Maan Chandravanshi who is a farmer by birth and, an artist by profession and a filmmaker by interest. Read on to know more about this filmmaker.
Tell us about your life journey in brief?
I am a farmer by birth and, an artist by profession and of course a filmmaker by interest. Hailing from a small village of Malwa, Madhya Pradesh, I had an inclination towards art from my childhood days, which urged me to pursue my bachelors and masters’ degree in Fine Arts. It all began in college when a senior of mine asked me to act in his short films ‘Shadow of thoughts’ and ‘Prisoners of moon’ which fortunately got selected for screening at film carnivals like Cannes Film Festival, FIERI International Film Festival, London Asian Film Festival and British Film Institute. Acting was just the beginning, my real dream was filmmaking, and still is.
What prompted you to become a filmmaker?
In my opinion, the art of imagination plays a vital role in both, be it fine arts or film making. In both media you tell your story through visuals. So, fine arts not only develops one’s craft but also the sense of visualization. What one draws on paper is already drawn in one’s mind several times in several versions, so is with film making. The director would have painted the entire picture in his mind much earlier and what we see on the screen is just a replica of it. I found various similarities in both these arts. You can also take it as an excuse of mine since I have got no training in filmmaking. But this is what driven me to step in to film making.
Tell us about your team, if you have?
There is no such team around me except a few aspiring friends who have keen interest in different functions of filmmaking including cinematography, music and writing. If you call us a team, you must label us as a bunch of immature, inexperienced and clueless folks, yeah seriously. Thankfully, we realised it soon after releasing our first short film ‘Munni ka Indradhanush’. Now, we know where we are lacking and trying to conquer our shortcomings. Also, we are well aware of our flaws, therefore we accept that this film could be made in a way better than it is.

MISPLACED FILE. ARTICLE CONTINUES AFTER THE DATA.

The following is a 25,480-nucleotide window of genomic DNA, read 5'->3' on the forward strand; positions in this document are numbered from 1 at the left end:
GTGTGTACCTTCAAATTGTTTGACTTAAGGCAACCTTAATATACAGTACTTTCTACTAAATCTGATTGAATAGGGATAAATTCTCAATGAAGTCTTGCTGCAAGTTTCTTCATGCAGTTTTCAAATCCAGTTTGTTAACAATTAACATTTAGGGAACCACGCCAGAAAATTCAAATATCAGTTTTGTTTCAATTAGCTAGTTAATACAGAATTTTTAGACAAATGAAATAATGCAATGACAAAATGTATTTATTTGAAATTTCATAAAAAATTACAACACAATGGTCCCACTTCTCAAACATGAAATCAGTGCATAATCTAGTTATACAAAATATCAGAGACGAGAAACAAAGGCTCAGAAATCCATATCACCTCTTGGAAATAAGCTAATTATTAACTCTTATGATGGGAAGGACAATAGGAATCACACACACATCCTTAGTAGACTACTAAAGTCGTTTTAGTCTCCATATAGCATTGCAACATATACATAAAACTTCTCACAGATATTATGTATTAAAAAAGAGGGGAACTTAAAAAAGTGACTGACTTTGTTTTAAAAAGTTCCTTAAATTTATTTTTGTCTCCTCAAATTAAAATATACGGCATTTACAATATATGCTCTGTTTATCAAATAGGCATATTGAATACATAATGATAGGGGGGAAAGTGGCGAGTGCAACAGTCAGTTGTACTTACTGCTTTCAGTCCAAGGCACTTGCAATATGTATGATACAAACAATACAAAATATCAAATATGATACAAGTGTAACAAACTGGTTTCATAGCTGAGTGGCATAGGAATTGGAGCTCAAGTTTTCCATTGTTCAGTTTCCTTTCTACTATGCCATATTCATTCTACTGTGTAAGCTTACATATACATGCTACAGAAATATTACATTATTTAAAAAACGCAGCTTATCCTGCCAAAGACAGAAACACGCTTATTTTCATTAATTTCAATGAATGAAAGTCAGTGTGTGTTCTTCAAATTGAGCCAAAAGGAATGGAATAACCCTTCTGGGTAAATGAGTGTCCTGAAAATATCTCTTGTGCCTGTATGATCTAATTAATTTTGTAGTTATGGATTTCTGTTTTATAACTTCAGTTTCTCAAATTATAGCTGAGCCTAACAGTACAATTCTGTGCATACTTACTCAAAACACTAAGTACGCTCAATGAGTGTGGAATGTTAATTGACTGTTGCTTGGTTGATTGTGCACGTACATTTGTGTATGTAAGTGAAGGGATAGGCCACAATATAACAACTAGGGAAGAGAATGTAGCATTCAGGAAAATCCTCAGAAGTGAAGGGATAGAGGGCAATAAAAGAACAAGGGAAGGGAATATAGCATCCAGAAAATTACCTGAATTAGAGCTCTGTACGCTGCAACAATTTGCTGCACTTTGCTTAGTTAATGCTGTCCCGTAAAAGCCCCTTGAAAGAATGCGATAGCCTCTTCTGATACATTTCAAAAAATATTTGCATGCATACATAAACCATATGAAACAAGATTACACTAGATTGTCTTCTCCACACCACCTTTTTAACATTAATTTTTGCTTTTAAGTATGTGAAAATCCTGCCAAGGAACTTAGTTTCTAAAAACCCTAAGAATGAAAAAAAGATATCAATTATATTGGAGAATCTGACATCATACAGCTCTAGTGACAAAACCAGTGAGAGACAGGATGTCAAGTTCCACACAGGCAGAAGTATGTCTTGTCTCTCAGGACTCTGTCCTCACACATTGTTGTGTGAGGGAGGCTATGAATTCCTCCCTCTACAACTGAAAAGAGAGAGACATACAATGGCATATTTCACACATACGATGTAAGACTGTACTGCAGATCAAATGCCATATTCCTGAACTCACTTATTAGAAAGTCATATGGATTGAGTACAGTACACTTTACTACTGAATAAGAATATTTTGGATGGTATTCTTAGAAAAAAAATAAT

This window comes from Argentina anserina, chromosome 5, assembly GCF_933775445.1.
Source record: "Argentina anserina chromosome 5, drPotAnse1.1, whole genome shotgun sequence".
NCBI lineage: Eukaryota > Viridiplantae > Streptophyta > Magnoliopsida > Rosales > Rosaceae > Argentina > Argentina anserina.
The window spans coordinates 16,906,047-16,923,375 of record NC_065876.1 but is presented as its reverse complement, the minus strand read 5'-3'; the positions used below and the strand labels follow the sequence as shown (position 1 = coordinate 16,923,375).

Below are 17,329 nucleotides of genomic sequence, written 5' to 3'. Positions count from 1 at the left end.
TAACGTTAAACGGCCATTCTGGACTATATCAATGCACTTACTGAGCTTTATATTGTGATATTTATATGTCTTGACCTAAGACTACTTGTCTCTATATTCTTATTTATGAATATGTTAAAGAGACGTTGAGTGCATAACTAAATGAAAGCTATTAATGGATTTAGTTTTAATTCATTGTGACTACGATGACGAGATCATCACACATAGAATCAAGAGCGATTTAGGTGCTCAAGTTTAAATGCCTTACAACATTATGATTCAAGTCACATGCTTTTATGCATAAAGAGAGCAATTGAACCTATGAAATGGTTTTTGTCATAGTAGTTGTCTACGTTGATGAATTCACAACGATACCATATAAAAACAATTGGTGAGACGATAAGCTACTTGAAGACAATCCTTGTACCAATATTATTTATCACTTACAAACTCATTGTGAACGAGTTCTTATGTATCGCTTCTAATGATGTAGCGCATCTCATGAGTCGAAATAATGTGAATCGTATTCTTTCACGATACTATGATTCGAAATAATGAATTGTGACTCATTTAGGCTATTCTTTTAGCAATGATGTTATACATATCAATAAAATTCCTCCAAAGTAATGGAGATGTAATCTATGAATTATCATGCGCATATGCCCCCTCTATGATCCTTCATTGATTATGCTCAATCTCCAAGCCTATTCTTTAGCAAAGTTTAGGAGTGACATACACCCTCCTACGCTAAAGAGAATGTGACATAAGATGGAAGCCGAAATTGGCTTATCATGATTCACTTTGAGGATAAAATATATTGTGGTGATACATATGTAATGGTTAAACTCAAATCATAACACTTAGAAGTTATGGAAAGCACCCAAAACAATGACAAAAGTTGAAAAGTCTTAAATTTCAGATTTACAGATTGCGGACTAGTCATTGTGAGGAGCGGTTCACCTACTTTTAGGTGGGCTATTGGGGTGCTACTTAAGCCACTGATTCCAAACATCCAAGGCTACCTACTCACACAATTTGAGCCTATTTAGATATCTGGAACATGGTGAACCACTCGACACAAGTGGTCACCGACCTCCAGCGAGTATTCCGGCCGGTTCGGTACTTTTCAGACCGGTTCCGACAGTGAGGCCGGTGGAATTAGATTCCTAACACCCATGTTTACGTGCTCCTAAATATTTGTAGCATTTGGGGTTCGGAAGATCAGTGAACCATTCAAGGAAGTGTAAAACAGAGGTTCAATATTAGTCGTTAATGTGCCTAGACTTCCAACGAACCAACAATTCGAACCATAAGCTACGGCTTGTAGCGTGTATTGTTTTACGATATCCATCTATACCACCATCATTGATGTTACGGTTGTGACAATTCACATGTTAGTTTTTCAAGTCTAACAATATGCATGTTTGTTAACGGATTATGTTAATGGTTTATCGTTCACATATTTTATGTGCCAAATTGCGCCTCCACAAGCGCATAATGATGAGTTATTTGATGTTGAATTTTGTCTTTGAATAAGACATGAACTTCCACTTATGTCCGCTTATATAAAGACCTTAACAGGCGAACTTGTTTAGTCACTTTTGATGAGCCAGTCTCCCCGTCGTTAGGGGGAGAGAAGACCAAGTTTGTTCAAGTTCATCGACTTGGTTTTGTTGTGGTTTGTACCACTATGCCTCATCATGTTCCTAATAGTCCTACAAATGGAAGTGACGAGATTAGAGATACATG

How many/ What kind of movies you have made?
‘Munni ka Indradhanush’ is our first short film and we are planning to make a few more in near future. As the name suggests it’s a story of young, optimistic girl named Munni. It’s a nice story, portraying jiffs of a girl’s life from an underprivileged community. Although, we prefer to work on realistic stories, we don’t want to stick to any specific kind or genre as far as our next projects are concerned.
What difficulties you face as an independent filmmaker?
The answer is very much predictable as every independent filmmaker faces the same difficulty – lack of budget and resources. During shoot, the only thing we could easily access was a Canon 550D camera since my friend Hitesh, DOP of the film had it with him. We couldn’t even think to afford professional actors so the only way to shoot the film was shoot it with our own people. That’s what we did. Post-production was also a big hurdle, thankfully Rahul and Ankit-Harshit generously contributed their time and took care of editing and music, respectively.
What advice you’d like to give to someone who is interested/newbie in filmmaking?
Not at this stage, since I am also the one seeking advices of others. Please give if you have any.
Anything else you’d like to share?
Yeah. Although our short film ‘Munni ka Indradhanush’ didn’t reach any eminent film festival yet, I was glad to hear that it got wonderful response at Bhopal Film Festival. I regret not being there. Also, it was aired on NDTV Prime on their special prime talkies show, which really gave me a good feeling.
I would like to thank Pocket Films for promoting this film in such a great manner and also Stagephod for giving me an opportunity to talk about my film and share my thoughts on this platform. Thanks a lot.
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